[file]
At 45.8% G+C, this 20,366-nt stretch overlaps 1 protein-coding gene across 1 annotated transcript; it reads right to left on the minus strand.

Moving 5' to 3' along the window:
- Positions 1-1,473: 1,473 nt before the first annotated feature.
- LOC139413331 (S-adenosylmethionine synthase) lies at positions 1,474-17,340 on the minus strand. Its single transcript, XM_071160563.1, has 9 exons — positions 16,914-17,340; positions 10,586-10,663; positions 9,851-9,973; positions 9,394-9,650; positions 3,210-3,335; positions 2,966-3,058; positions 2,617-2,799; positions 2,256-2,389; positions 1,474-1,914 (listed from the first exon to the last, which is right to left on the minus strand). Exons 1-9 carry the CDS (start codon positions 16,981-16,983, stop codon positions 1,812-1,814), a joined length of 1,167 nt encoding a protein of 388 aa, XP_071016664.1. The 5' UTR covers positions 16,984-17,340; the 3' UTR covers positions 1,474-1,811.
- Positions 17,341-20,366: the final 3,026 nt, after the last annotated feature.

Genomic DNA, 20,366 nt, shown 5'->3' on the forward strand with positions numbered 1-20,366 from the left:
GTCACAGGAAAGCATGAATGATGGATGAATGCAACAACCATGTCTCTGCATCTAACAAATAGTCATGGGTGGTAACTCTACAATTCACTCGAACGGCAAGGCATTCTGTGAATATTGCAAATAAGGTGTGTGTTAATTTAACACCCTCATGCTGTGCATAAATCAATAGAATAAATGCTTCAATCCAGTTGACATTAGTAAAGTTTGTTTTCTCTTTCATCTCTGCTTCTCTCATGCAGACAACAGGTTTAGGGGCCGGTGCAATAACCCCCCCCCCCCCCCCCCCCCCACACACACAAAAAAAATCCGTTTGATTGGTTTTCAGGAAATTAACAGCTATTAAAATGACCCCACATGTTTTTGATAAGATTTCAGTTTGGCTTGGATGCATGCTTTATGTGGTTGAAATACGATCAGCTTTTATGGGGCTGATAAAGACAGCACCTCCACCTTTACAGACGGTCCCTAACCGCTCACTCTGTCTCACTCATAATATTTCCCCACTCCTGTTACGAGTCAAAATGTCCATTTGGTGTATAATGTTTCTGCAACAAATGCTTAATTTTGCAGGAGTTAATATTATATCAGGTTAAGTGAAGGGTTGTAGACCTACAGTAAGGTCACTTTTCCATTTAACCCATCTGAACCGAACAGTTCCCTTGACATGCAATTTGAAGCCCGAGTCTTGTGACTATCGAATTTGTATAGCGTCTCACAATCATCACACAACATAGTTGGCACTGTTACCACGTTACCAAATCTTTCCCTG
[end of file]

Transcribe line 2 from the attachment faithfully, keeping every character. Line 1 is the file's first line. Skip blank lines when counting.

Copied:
Moving 5' to 3' along the window: